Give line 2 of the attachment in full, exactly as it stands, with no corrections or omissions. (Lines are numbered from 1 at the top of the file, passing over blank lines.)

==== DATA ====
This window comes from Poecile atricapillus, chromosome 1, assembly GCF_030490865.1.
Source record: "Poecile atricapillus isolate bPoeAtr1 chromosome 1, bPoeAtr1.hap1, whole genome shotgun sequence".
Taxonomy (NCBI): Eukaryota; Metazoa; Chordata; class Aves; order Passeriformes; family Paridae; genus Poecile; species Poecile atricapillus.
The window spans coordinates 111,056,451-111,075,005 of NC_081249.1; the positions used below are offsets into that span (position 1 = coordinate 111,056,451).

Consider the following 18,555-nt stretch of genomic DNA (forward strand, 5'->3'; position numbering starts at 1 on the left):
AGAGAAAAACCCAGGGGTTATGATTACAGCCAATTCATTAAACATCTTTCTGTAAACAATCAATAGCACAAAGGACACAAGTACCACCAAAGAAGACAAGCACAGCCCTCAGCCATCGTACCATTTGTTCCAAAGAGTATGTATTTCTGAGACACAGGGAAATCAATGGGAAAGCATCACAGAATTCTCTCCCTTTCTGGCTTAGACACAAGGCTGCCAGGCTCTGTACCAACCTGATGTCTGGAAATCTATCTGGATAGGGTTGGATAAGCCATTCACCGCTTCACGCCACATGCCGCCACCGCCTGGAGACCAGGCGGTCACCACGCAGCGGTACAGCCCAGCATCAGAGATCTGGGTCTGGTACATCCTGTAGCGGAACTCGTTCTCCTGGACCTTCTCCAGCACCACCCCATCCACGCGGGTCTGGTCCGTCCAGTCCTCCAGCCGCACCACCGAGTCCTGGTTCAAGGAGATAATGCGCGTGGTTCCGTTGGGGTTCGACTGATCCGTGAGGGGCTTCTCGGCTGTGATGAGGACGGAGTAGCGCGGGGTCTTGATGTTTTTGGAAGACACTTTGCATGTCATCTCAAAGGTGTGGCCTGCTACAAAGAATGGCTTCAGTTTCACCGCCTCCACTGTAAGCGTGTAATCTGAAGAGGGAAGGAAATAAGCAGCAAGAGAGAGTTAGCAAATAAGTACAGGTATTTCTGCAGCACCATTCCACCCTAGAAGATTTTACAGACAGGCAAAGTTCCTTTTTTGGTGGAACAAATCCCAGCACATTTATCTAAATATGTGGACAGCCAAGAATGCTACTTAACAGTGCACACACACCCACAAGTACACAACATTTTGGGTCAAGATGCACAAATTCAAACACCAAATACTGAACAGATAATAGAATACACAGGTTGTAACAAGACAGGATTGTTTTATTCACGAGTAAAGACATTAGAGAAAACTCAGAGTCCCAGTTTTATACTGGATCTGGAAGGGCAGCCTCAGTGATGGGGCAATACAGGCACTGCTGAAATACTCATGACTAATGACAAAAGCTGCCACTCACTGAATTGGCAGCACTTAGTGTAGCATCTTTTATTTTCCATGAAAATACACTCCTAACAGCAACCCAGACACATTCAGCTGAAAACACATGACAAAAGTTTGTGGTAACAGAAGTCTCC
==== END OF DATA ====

Source record: "Poecile atricapillus isolate bPoeAtr1 chromosome 1, bPoeAtr1.hap1, whole genome shotgun sequence".